New mother Vania, 28, holds her newborn baby daughter at the Hospital Regional Sul Banco de Leite, Sao Paolo, Brazil. Photo: Abbie Trayler-Smith/Save the Children
This blog was originally published by the Maternal Health Task Force. Written by Katie Millar.
For the first time it can be said that fetal growth and birth size is not predetermined by genetics, but by the health status of the mother. Fetal growth and birthlength are incredibly similar when babies are born to well-nourished, well-educated mothers—despite diverse ethnic and genetic backgrounds.
Today INTERGROWTH-21st, an international study led by researchers at Oxford University, published its first results paper of the project, which proves the previously held belief that size and growth of babies differ due to ethnicity and race is not true. This has tremendous implications on the importance of maternal health care and interventions.
“Currently we are not all equal at birth. But we can be,” said the lead author Professor Jose Villar of the Nuffield Department of Obstetrics & Gynaecology, University of Oxford. “We can create a similar start for all by making sure mothers are well educated and nourished, by treating infection and by providing adequate antenatal care. Don’t tell us nothing can be done. Don’t say that women in some parts of the world have small children because they are predestined to do so. It’s simply not true.”
In order to study fetal and infant growth around the world, researchers studied nearly 60,000 pregnancies in eight defined urban areas in Brazil, China, India, Italy, Kenya, Oman, the UK and the USA. Using identical methodologies and equipment, researchers performed ultrasounds from early pregnancy through delivery to measure fetal bone growth and at delivery measured birth length and head circumference. This representative data is the first of its kind.
But why is it so important to have these standards and understand what affects fetal and infant growth? Currently no single global standard for fetal growth exists, instead there are at least 100 differing standards, posing problems for both identifying and treating undernourished newborns. “This is very confusing for doctors and mothers and makes no biological sense. How can a fetus or a newborn be judged small in one clinic or hospital and treated accordingly, only for the mother to go to another city or country, and be told that her baby is growing normally,” said Professor Stephen Kennedy, University of Oxford, one of the senior authors of the paper. The standard produced by the INTERGROWTH-21st fixes this problem. The standard serves as a global standard for fetal and infant growth—the first of its kind—and is consistent with existing WHO standards for infants. For example, the mean length at birth of the newborns in the INTERGROWTH-21st study was 49.4 ± 1.9 cm, compared with 49.5 ±1.9 cm in the WHO infant study.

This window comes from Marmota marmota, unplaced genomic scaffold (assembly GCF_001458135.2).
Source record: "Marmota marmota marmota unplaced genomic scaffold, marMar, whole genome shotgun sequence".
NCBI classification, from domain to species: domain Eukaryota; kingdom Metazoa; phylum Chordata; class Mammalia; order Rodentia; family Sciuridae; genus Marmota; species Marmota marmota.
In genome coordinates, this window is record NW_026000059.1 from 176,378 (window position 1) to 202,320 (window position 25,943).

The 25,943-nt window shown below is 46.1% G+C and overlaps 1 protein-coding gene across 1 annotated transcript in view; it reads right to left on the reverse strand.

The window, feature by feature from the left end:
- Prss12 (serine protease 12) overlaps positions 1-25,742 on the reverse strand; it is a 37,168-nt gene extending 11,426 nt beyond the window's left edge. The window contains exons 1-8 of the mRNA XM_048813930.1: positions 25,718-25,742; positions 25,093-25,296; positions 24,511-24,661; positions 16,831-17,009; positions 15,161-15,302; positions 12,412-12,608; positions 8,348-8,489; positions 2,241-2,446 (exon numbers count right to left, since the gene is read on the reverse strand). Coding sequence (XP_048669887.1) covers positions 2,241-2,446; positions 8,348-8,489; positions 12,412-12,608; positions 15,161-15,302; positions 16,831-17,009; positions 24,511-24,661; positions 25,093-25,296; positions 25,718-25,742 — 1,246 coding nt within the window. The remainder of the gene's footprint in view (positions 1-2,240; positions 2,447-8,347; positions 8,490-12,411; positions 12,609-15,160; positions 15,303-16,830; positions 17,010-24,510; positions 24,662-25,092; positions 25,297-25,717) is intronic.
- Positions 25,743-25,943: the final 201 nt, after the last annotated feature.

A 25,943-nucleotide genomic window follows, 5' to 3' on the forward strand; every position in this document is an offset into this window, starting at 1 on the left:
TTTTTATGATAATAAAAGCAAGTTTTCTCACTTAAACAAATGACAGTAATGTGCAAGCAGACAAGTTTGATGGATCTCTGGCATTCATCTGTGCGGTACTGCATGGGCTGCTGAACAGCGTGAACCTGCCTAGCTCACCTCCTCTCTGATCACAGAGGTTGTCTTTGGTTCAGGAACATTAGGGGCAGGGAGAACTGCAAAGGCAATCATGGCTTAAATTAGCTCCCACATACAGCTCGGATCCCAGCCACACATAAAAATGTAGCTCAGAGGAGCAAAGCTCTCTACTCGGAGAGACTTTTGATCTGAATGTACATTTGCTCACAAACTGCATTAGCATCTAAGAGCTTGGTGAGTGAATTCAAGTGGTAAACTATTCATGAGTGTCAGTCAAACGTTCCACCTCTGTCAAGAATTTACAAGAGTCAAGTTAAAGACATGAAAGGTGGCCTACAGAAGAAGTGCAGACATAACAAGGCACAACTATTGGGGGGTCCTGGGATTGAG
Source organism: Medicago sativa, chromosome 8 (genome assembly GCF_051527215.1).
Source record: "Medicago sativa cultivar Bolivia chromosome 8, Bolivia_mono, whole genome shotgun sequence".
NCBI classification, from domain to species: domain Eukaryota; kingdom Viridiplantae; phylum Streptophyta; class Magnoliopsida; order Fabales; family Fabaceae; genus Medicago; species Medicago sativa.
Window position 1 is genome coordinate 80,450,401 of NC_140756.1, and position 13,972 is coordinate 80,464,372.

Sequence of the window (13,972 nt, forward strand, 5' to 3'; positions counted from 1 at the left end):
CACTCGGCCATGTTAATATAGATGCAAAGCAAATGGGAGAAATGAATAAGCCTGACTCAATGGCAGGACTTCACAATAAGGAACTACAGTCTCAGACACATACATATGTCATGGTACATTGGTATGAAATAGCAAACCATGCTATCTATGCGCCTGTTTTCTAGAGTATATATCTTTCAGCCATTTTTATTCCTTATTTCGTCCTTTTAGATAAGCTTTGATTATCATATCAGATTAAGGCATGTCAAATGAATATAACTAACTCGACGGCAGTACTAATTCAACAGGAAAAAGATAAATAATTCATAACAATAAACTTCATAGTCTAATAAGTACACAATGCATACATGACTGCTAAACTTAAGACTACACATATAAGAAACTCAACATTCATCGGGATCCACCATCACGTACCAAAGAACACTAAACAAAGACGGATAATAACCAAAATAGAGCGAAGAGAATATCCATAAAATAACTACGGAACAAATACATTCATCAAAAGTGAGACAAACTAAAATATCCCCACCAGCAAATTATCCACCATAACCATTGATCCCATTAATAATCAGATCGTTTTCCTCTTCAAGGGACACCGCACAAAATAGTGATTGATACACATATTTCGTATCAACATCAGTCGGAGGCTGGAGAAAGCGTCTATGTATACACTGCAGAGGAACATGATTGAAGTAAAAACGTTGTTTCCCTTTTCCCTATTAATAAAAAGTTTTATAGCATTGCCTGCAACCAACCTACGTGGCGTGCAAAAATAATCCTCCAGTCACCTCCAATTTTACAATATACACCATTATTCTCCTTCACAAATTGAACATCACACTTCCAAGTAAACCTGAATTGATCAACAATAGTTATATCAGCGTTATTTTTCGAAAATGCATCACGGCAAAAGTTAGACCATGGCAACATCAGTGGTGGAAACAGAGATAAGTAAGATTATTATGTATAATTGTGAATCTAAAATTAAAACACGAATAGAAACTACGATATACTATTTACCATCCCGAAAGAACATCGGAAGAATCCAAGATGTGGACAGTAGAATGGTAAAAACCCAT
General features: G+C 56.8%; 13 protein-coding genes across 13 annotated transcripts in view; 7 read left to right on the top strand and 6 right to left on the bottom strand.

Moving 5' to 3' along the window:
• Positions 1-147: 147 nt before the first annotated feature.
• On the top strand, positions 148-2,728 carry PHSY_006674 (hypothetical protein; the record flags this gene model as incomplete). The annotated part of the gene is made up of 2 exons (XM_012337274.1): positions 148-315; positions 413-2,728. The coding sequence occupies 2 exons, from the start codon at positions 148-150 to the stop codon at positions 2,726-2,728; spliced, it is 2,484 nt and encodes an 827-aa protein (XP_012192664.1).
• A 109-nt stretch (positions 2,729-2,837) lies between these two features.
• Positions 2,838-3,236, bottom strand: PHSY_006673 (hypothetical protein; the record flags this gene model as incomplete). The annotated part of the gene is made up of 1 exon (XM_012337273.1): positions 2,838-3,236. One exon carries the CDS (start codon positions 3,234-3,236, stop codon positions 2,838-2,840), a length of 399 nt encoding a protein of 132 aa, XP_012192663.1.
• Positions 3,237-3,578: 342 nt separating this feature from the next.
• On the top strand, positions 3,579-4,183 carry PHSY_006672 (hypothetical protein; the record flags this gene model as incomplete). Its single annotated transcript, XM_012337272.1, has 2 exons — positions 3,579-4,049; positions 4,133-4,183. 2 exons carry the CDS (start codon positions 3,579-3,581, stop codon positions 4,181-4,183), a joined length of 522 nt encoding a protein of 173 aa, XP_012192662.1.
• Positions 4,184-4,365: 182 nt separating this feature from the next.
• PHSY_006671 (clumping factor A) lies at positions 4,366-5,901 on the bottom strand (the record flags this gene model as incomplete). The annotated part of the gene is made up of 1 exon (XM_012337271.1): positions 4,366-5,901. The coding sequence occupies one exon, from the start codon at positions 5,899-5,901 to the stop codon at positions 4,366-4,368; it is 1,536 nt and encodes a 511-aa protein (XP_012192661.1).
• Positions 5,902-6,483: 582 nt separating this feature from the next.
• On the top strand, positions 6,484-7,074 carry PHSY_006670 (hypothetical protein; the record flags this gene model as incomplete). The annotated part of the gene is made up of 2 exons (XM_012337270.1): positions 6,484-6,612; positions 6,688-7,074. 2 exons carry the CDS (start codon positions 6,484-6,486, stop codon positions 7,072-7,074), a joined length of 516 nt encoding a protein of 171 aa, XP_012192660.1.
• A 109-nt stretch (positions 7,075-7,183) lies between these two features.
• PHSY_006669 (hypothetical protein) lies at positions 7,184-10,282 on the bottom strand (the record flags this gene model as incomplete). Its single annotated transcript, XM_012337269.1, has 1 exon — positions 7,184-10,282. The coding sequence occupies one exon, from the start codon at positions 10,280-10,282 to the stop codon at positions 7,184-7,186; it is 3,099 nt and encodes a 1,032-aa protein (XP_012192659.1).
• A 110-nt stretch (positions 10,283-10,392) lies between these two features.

The INTERGROWTH-21st growth standard will help maternal and neonatal practitioners around the world address the problem of poor growth. As of 2010, 27% of births around the world, or 32.4 million babies a year in low- and middle-income countries, are born already undernourished. Poor growth evident by small for gestational age babies has a significant implication on an infant’s start to life—putting them at increased risk of illness and death compared to babies well-nourished at birth. Small birth size also increases a person’s risk of diabetes, high blood pressure, and cardiovascular disease in adulthood. In addition, caring for undernourished newborns puts incredible strain and economic burdens on health systems and societies.
Until now it was thought disparities in growth were largely determined by unchangeable factors, like genetics. Now we know the ability to close disparities and ensure fetal and infant growth and health is in our hands. Professor Zulfiqar Bhutta, from The Aga Khan University, Karachi, Pakistan and the Hospital for Sick Children, Toronto, Canada, who is the Chair of the Steering Committee of this global research team, says: “The fact that when mothers are in good health, babies grow in the womb in very similar ways the world over is a tremendously positive message of hope for all women and their families. But there is a challenge as well. There are implications in terms of the way we think about public health: This is about the health and life chances of future citizens everywhere on the planet. All those who are responsible for health care will have to think about providing the best possible maternal and child health.”
Poor growth is not inevitable. Knowing that all babies can grow at the same rate empowers us to provide appropriate care—evidence-based care that ensures healthy mothers, healthy babies.
To read the full article on these new standards, click here. In addition, more information about the INTERGROWTH-21st Project, including updates on the release of the new growth standards, can be found at its website: www.intergrowth21.org